Culture: Language by Jacob Resch

“Writers are the raw nerve of the universe. Our job is to go out and feel things for people, then to come back and tell them how it feels to be alive. Because they are numb. Because we have forgotten. We have forgotten our rituals. Our tribal practices. There is no more tribe. We don’t know how to tell our elders our dreams around the morning fire. There is no morning fire. We can’t receive insight from the mothers.”
-Ursula K. Le Guin

In continuing to unpack the idea of culture, our focus is on Language. My initial goal in writing this remains consistent. It is to begin the conversation, to assist in provoking thoughts around the components that make up culture. Rather than static documents with answers, I want to begin to pose questions. Make statements that probe into challenging regions. Cultivate and tend to the soil that nurtures the planted seeds. Let’s dig in.

Language is essential to the human experience.


Simultaneously an artifact and active ingredient of culture–recorder, transmitter, and producer of cultural narrative–language is at once one of our oldest and most up-to-date technologies. With an adaptability that teaches us much about strategies for survival, it’s comprehension is, for a social creature, one of the cornerstones of anything that might be called thriving. I propose that within our human culture the common language is time. Our language has ingredients of past, present and future tense while mixing in tempo and intensity of spoken words. Unfortunately, time is not sustainable or renewable. Time is our most precious resource. If you don’t use it, you lose it. Time is relentless in its moments and, by God!, we better not miss a moment. Thus, inherently in time, is fear and its constant, methodical reminder of the certainty we have lost and the uncertainty we will certainly move into. So the cycle goes. The past is no longer present. Time and our movements recreating previous familiarity is,
in essence, an illusion. Fear and time are an illusion. The present will never be past. This illusion is perpetuated and reinforced by the language we use. Hold on a second.

A challenge.

Are you willing?

My challenge to you is to unlearn, right now, your preconceptions of what you believe language to be. Slow down. What comes up in response to this challenge? Confusion? Doubt? Can’t find the words for it? In my wakeful nights pondering these ideas, beliefs, and questions, resistance to the idea of letting go often presents itself first. What lies beyond the resistance? Join me in my madness.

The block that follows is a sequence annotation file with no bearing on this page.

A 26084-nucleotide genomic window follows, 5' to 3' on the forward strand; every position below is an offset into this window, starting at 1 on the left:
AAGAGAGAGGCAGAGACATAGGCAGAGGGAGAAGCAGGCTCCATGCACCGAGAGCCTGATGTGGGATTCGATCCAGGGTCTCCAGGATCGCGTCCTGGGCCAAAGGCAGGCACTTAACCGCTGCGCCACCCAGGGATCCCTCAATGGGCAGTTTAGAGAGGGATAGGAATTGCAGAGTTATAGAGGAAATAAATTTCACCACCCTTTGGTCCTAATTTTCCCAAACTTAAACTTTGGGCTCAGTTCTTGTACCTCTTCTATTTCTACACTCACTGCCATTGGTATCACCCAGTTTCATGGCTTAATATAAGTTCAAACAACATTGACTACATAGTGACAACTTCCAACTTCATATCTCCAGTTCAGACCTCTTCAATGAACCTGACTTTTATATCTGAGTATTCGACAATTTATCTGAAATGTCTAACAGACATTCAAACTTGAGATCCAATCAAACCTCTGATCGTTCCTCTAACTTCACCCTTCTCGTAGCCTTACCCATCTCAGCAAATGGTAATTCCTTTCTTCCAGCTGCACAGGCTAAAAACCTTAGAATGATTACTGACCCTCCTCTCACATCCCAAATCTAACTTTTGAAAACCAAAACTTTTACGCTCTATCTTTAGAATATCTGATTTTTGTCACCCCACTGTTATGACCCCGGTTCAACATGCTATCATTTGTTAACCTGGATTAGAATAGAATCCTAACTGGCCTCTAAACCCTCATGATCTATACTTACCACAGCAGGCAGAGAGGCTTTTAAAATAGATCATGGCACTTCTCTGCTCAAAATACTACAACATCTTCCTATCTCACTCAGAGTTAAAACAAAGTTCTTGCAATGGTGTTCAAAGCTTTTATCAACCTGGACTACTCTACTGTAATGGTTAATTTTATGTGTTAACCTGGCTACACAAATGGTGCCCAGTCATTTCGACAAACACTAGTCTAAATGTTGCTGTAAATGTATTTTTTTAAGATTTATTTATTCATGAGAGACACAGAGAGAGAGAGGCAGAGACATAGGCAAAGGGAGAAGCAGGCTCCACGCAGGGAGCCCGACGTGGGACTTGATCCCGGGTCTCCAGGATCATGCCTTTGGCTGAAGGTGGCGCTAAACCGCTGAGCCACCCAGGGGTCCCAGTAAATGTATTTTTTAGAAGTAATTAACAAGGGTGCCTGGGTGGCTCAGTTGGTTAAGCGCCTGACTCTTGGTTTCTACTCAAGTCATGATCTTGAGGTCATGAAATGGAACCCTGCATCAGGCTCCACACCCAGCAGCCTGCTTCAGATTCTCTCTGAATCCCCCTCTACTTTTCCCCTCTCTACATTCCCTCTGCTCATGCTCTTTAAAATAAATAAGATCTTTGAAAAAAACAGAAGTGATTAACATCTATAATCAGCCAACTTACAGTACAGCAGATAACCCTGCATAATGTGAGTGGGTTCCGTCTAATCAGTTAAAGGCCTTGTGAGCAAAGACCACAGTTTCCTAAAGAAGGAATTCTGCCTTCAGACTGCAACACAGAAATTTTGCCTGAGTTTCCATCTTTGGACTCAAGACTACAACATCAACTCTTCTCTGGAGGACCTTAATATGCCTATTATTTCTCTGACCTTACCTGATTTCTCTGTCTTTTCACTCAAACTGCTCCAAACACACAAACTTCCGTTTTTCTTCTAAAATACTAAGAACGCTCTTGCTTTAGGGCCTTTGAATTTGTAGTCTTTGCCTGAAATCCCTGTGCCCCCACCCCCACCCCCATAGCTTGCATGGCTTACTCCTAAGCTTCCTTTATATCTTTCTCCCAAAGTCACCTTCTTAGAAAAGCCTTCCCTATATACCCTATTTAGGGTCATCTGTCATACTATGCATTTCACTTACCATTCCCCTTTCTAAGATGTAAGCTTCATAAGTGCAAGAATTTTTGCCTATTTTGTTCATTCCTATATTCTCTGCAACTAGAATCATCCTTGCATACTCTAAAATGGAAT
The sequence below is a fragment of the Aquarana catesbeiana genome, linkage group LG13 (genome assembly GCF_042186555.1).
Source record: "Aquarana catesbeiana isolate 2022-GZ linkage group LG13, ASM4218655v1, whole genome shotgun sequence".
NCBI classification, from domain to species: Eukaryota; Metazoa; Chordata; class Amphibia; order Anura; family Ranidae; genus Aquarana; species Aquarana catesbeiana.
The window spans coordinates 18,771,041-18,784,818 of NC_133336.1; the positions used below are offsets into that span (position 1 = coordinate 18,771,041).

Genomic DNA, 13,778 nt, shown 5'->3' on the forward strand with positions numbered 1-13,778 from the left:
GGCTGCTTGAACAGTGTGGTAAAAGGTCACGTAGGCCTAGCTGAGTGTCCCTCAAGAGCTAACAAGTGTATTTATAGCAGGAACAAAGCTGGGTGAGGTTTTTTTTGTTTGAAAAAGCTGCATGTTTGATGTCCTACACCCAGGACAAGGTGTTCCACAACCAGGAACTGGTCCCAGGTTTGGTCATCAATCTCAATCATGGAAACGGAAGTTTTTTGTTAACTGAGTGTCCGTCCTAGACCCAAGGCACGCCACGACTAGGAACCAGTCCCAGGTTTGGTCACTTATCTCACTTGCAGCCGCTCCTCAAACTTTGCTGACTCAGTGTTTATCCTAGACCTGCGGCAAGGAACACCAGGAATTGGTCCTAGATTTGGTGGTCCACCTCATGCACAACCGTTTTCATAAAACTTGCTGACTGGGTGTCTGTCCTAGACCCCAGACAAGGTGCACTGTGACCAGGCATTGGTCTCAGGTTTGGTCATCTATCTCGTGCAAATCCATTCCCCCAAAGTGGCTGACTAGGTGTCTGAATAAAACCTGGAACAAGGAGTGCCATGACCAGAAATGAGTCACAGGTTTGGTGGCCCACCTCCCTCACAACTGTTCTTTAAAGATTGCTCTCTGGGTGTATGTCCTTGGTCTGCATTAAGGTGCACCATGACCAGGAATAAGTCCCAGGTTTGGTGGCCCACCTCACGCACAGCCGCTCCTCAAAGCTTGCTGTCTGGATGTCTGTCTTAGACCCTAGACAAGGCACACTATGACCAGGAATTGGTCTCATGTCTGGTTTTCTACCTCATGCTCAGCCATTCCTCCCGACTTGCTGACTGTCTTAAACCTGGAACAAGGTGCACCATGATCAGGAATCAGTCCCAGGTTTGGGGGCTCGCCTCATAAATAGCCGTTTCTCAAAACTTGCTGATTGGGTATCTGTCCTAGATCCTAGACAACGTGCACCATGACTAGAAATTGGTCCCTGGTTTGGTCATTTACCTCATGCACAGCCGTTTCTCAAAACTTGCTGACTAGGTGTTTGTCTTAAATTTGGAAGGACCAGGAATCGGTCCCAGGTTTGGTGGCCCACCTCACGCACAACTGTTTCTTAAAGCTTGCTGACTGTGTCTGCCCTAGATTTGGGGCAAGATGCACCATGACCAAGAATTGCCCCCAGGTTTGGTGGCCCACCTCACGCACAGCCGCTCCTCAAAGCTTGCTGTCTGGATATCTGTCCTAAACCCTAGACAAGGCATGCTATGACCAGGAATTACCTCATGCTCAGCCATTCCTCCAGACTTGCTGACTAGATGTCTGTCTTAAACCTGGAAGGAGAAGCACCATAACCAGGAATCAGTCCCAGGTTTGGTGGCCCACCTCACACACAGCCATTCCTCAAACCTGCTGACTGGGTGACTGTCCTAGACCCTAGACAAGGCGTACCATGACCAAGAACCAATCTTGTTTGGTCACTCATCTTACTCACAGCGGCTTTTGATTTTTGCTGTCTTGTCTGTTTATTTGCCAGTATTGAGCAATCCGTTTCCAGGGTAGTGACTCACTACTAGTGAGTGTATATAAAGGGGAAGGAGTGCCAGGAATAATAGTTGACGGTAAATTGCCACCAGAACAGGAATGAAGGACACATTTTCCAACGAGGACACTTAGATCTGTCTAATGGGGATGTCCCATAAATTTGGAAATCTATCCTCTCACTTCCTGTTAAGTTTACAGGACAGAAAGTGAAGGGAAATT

If time and our existence is an illusion, then what is real? Nothingness – the emptiness – between moments, this pause is eternity. Alan Watts states, “Nothing is more fertile than emptiness.” A time-out of the illusion. A realm of possibility. A glimpse, a peek in reality. Some call it the liminal space, some call it magic, where the illusion becomes real, and dare I say, some call it God. The space where fate and free-will almost touch. The bridge between past and future. The place between life and rebirth.

How do we co-exist–with reality, with each other, with ourselves–in a seemingly paradoxical nature where that reality is nothingness? Reflection, of how we think and communicate, is a critical first step from which language is irreducible. Willingness to reflect is a key in opening the door of conscious change. The way we speak to ourselves and the words we speak and the information we hear, the language that soaks into our brains, all culminate providing insight into our patterns expanding our ability to apply our agency to change.

Now we can ask, What are the ways in which we can begin to transform our language of time rooted in fear, uncertainty and doubt, into a language rooted in acceptance, connection and clarity? A reasonable attempt may be to morph and adapt our common language into an act of listening – one of expansion – rather than an act of fear – one of stagnation. Easy to forget, I ask you to continue to unlearn your beliefs about language, along with your beliefs about listening. Listening might be the furthest thing from a passive act.

A fully dynamic process, it is quite possibly one of the more difficult actions we do. It is.

Listening is a:
Practice of patience cultivating acceptance
Practice of trust cultivating connection
Practice of presence/mindfulness cultivating clarity

Lastly, I ask you to think about what happens when we use the language of listening within the context of floating and float centers. It begins to transform the way we facilitate floats.

It begins to shift the way we operate our centers. It becomes apparent how much it effects the overall experience.

Thank you for listening.

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1- Madness as defined by Kahlil Gibran in How I Became A Madman.

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